Maximum levels for vitamins and minerals in food supplements and fortified foods
The market of food supplements and fortified foods is diverse and continuously growing. Advertisements promise positive effects on health, well-being and performance. Approximately one third of adults in Germany regularly use food supplements, many of which contain vitamins and minerals. However, nutrient intake data indicate that in Germany, intake of only a few vitamins and minerals, including vitamin D, calcium, folic acid and iodine, does not meet the intake recommendations given by the German Nutrition Society (DGE e.V.) in some population groups. The rule of thumb is that a balanced and varied diet provides a healthy body with sufficient amounts of essential nutrients. If, in addition, one takes highly dosed food supplements and, possibly, also consumes fortified foods, the risk of an excessive intake of the micronutrients in question increases. For around two decades, the German Federal Institute for Risk Assessment (BfR) has been involved with assessing the health risks of vitamins and minerals, and had already developed proposals for maximum levels for food supplements and fortified foods for the first time in 2004. These have now been revised based on new scientific findings. "The more the better - this is also a misconception when it comes to vitamins and minerals," says BfR President Professor Dr. Dr. Andreas Hensel. "The dose determines whether they benefit or harm our health".
BfR opinion on the updated recommendations for maximum levels:
- https://www.bfr.bund.de/cm/349/updated-recommended-maximum-levels-for-the-addition-of-vitamins-and-minerals-to-food-supplements-and-conventional-foods.pdf (PDF file,478.30 KB)
Vitamins and minerals topic page:
The BfR frequently shares opinions on health risks posed by food supplements and informs consumers about health problems that may be associated with using these kinds of products. There are currently no binding maximum levels for vitamins and minerals in food supplements and fortified foods at the German national or the European level. With this in mind, the BfR has re-evaluated its previous proposals for maximum levels and revised them based on new scientific findings. These are intended to serve the risk managers as a basis for discussion and, ultimately, as a basis for the establishment of maximum levels regulations at the EU level.
The BfR recommendations aim to limit nutrient intake via food supplements and fortified foods in such a way that significant additional nutrient intakes are achievable by use of these products, while at the same time, the majority of the well-supplied population are protected from excessive nutrient intakes. In deriving the maximum levels, consideration was given to three essential parameters: the European Food Safety Authority’s (EFSA) tolerable upper intake levels (ULs), the intake of vitamins and minerals via the usual diet, and the respective dietary reference values (DRVs). In the first step of deriving maximum levels recommended for food supplements and fortified foods, the BfR established the difference between the UL and the nutrient intake of high consumers from a usual diet.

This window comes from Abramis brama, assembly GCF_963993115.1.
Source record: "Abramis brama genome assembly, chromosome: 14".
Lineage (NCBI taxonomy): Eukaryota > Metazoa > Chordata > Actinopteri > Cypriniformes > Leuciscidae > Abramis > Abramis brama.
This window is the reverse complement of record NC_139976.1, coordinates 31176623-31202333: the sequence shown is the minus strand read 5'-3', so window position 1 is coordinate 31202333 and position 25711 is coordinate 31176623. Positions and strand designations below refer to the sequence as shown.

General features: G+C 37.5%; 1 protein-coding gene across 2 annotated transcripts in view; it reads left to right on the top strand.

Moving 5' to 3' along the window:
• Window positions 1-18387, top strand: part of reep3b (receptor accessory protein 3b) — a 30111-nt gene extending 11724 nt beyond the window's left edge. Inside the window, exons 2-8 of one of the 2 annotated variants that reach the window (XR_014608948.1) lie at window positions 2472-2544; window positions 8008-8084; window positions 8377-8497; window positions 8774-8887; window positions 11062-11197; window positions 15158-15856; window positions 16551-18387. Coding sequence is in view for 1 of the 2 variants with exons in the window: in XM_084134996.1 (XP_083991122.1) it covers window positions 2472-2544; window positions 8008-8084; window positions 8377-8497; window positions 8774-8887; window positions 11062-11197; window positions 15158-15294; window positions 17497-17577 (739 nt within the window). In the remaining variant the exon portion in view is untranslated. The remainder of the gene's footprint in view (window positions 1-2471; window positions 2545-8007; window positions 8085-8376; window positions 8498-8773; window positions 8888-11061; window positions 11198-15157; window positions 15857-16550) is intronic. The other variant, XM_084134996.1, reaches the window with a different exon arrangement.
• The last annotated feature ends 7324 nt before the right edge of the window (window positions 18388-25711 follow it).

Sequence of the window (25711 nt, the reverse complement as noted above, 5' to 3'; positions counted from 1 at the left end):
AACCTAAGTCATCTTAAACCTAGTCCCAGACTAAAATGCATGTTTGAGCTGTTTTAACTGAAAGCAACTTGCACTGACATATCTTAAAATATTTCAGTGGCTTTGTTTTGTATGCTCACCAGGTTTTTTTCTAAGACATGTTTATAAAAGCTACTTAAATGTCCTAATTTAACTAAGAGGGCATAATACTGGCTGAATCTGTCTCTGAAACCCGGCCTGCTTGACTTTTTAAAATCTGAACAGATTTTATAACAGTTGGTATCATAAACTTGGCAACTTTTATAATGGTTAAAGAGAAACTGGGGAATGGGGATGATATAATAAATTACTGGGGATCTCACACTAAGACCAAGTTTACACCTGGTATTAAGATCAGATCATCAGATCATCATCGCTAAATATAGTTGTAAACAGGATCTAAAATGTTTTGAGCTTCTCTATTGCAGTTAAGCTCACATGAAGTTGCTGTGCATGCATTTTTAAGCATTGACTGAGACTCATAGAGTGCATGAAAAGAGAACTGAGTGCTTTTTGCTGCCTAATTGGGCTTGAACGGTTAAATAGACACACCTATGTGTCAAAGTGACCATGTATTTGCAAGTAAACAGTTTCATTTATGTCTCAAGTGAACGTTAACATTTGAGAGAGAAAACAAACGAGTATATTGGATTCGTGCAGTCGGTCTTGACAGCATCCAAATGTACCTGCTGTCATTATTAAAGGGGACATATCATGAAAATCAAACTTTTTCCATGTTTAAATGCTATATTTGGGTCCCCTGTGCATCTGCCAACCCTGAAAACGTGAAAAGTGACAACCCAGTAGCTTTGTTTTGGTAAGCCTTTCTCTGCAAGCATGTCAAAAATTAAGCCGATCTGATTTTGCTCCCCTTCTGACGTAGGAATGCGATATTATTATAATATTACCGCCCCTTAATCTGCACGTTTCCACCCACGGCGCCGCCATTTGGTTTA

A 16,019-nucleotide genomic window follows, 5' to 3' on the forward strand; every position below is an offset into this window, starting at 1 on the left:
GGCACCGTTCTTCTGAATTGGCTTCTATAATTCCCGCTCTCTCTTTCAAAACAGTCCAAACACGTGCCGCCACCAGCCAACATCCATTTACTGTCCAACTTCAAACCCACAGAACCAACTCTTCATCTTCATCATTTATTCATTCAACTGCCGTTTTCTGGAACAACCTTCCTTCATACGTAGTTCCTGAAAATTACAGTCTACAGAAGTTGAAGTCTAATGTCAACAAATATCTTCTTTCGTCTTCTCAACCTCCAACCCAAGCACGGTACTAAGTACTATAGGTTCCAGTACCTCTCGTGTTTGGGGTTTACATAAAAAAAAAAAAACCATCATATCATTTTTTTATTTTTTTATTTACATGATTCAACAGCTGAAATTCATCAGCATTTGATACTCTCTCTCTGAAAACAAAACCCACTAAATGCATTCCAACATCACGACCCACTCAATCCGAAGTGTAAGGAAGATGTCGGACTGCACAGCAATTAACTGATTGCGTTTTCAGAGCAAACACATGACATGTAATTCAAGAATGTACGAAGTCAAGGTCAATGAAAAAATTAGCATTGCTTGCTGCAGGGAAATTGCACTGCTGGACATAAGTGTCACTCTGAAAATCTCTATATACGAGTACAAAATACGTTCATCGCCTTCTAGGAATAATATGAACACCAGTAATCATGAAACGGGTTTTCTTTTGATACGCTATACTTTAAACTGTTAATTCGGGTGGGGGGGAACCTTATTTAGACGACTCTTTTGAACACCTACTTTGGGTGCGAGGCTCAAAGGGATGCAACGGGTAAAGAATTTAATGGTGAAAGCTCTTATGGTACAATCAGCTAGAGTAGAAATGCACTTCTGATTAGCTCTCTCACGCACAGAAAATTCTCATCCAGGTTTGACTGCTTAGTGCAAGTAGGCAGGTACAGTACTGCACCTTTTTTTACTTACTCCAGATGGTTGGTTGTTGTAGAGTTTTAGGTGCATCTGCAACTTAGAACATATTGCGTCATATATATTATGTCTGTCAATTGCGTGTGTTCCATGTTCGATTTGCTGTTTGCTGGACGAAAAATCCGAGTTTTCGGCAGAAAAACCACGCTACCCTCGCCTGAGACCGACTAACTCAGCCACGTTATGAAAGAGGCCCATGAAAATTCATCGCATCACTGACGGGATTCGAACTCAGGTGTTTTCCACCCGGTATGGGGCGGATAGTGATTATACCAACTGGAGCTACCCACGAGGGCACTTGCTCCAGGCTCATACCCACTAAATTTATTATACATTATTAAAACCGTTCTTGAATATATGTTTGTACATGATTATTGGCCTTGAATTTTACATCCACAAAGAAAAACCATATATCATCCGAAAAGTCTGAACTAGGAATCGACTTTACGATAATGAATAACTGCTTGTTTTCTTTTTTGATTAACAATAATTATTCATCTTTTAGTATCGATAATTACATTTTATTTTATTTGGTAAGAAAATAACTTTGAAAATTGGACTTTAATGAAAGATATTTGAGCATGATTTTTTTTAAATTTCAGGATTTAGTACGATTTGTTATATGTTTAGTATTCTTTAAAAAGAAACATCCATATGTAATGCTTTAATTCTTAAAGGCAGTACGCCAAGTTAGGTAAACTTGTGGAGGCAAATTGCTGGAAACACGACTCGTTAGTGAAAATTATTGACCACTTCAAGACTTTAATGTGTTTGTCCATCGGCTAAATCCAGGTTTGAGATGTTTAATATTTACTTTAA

To ensure that health impairments from consuming food supplements or fortified foods are very unlikely not only for adults, but also for adolescents, the age group of 15-to-17-year-olds was chosen as reference group for the derivation of maximum levels for food supplements. Moreover, an uncertainty factor of 2 was applied for almost every nutrient, to take account of scientific uncertainties and possible multiple exposure caused by the intake of different food supplements. When deriving maximum levels for fortified foods, the ULs and nutritional behaviour of younger children were taken into account.
For some of the maximum levels for food supplements, the BfR recommends additional mandatory information on the product labels. Furthermore, the BfR would also like to call attention to the fact that new scientific findings and future market developments might make it necessary to adjust the maximum levels.
About the BfR
The German Federal Institute for Risk Assessment (BfR) is a scientifically independent institution within the portfolio of the Federal Ministry of Food and Agriculture (BMEL) in Germany. It advises the German federal government and German federal states ("Laender") on questions of food, chemical and product safety. The BfR conducts its own research on topics that are closely linked to its assessment tasks.
This text version is a translation of the original German text which is the only legally binding version.